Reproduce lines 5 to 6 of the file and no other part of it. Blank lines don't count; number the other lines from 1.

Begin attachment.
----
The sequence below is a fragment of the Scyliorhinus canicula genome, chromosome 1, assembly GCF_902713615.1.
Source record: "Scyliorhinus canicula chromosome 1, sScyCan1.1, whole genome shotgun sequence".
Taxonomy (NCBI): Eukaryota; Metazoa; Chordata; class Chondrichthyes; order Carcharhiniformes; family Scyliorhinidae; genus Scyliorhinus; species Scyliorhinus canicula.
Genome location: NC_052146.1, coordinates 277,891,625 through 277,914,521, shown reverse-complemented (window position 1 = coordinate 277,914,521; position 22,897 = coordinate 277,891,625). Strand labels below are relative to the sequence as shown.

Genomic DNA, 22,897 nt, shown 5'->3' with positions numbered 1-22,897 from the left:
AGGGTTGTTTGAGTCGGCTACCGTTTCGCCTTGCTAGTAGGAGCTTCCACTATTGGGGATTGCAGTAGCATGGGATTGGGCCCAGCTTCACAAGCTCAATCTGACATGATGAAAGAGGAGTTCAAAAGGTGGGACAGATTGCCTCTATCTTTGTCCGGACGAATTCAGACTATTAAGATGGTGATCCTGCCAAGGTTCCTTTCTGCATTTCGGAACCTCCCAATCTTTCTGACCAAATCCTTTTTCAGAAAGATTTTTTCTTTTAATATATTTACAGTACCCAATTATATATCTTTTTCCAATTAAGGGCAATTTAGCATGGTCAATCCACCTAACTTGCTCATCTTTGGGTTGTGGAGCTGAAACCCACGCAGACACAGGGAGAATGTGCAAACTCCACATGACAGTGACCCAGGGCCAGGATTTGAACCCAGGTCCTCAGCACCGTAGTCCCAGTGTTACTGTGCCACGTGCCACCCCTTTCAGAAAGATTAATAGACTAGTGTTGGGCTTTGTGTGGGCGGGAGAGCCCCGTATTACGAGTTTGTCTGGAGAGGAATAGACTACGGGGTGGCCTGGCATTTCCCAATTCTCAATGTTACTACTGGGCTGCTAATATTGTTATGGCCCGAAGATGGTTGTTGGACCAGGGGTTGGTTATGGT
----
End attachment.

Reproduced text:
Genomic DNA, 22,897 nt, shown 5'->3' with positions numbered 1-22,897 from the left:
AGGGTTGTTTGAGTCGGCTACCGTTTCGCCTTGCTAGTAGGAGCTTCCACTATTGGGGATTGCAGTAGCATGGGATTGGGCCCAGCTTCACAAGCTCAATCTGACATGATGAAAGAGGAGTTCAAAAGGTGGGACAGATTGCCTCTATCTTTGTCCGGACGAATTCAGACTATTAAGATGGTGATCCTGCCAAGGTTCCTTTCTGCATTTCGGAACCTCCCAATCTTTCTGACCAAATCCTTTTTCAGAAAGATTTTTTCTTTTAATATATTTACAGTACCCAATTATATATCTTTTTCCAATTAAGGGCAATTTAGCATGGTCAATCCACCTAACTTGCTCATCTTTGGGTTGTGGAGCTGAAACCCACGCAGACACAGGGAGAATGTGCAAACTCCACATGACAGTGACCCAGGGCCAGGATTTGAACCCAGGTCCTCAGCACCGTAGTCCCAGTGTTACTGTGCCACGTGCCACCCCTTTCAGAAAGATTAATAGACTAGTGTTGGGCTTTGTGTGGGCGGGAGAGCCCCGTATTACGAGTTTGTCTGGAGAGGAATAGACTACGGGGTGGCCTGGCATTTCCCAATTCTCAATGTTACTACTGGGCTGCTAATATTGTTATGGCCCGAAGATGGTTGTTGGACCAGGGGTTGGTTATGGT